At least 220,000 American service men and women witnessed and participated in these tests, or served in forces occupying Hiroshima and Nagasaki immediately following World War II. They were exposed to the potentially harmful effects of ionizing radiation in these weapons. Many of them have endured serious health consequences.

These service members, who refer to themselves as Atomic Veterans, are generally proud to have served their country.

They feel, however, that they were forced to be subjects in a risky experiment for which they were denied the option of informed consent.

It is only fitting that their dedication to duty be afforded proper recognition by Dane County and be brought to the attention of all Americans.

Be it resolved that July 16th, in this and ensuing years, be known as ATOMIC VETERNS RECOGNITION DAY.

/s/Sharon Corrigan, Chair

Dane County Board of Supervisors

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Book Reading: We Gotta Get Out of This Place

Chapter 25 Welcomes the public at the Madison Urban League for a Special Book reading: We Gotta Get Out of this Place by Craig Werner and Doug Bradley

We Gott Get Out of This PlaceBy Paul McMahon, Madison Veterans for Peace

Madison VFP will sponsor a special public event on Wednesday, December 16, 2015, at the South Madison location of the Urban League, 2222 S. Park Street. The time is 6:30pm – 8pm. Please join us for this unique opportunity to meet VFP members and be introduced to this fascinating book on the music of the Vietnam War from an US soldier’s perspective.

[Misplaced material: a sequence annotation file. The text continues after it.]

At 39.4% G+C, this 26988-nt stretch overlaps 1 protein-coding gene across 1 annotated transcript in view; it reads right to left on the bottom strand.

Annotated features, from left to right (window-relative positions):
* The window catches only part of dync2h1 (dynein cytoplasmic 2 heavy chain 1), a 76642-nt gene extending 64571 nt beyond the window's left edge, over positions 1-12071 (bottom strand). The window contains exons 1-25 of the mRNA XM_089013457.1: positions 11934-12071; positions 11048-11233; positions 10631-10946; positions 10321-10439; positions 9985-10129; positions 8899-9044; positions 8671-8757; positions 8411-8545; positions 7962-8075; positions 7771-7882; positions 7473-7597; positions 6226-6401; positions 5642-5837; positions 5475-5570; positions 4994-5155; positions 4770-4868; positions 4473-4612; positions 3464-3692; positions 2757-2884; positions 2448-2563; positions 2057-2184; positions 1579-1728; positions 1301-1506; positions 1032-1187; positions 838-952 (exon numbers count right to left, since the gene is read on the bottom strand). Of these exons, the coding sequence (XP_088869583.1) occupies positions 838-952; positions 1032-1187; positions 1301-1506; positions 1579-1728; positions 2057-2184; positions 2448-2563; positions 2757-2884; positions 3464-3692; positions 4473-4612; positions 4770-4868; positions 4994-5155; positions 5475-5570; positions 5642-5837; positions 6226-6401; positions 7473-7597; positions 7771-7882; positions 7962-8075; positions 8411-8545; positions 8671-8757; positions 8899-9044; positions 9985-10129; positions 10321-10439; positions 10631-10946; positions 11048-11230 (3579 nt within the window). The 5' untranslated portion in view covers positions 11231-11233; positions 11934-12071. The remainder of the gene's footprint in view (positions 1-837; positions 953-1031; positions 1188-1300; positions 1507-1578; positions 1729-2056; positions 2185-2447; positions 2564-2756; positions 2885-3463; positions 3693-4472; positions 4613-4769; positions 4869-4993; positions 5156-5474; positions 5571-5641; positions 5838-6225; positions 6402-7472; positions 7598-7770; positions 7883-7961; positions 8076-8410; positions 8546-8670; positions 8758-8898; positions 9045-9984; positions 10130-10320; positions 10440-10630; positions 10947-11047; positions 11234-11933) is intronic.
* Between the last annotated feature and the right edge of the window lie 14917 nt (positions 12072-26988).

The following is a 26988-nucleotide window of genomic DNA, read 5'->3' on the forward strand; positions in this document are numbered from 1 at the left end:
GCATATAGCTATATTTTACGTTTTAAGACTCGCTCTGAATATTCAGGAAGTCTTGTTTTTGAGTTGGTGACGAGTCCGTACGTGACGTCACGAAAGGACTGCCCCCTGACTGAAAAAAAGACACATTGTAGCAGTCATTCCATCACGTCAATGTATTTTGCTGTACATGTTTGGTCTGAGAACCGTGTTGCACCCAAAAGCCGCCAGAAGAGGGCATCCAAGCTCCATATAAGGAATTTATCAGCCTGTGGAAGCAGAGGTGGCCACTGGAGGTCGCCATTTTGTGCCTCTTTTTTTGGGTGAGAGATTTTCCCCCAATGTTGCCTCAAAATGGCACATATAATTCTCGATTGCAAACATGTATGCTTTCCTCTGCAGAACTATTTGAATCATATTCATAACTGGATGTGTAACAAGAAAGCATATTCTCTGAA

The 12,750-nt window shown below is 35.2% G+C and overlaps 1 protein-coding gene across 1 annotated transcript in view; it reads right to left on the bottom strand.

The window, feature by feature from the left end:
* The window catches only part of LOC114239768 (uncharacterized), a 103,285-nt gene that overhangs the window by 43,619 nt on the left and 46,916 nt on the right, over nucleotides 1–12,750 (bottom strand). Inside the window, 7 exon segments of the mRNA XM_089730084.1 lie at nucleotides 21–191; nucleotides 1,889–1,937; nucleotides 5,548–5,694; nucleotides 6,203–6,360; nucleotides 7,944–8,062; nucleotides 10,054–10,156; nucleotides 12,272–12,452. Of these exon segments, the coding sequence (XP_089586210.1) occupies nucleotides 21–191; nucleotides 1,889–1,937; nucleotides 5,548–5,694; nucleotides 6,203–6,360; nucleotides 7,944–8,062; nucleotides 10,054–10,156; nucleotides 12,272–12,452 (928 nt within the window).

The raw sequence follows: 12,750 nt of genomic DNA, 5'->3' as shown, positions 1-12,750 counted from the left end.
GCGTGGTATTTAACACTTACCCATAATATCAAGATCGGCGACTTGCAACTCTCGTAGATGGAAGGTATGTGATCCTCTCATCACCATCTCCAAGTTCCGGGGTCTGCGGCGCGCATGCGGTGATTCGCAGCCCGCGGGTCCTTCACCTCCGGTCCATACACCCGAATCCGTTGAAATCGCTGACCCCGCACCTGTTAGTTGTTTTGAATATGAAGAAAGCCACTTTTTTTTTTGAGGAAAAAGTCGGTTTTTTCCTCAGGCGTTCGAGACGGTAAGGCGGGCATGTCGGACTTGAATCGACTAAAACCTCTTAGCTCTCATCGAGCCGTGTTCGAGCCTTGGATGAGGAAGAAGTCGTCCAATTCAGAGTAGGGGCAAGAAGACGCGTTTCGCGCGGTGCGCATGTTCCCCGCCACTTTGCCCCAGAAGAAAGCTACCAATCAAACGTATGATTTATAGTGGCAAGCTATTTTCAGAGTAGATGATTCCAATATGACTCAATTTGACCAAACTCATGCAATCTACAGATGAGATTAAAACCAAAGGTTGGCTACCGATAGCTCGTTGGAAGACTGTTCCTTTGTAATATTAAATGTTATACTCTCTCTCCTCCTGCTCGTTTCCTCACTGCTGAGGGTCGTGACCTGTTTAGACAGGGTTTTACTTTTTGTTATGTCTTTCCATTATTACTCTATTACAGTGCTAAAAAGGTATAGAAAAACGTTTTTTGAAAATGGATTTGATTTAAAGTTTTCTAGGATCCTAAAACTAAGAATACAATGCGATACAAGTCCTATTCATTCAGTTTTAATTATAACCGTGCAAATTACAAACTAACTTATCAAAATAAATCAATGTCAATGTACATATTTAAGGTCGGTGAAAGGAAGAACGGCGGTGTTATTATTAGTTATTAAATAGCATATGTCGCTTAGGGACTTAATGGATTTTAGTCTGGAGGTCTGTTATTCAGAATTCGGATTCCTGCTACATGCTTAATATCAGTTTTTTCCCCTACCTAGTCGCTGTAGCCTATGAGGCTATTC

Werner and Bradley spent 10 years interviewing hundreds of veterans and compiling their stories. The stories built around the songs that each veteran recalled most vividly from his or her service.

DougDoug Bradley, author of DROS Vietnam, has written extensively about his Vietnam, and post-Vietnam, experiences. He was drafted into the U.S. Army in March 1970 and served one year as an information specialist (journalist) at U.S. Army Republic of Vietnam (USARV) headquarters near Saigon.

CraigCraig Werner is a widely respected music writer whose book A Change is Gonna Come: Music, Race, and the Soul of America is used in dozens of classes on popular music. He is a member of the Nominating Committee of the Rock and Roll Hall of Fame.

The authors will present several musical pieces, then open the floor to Q&A.   Books will be available after the presentation.

This is a great chance to connect, or re-connect, with Madison Veterans for Peace.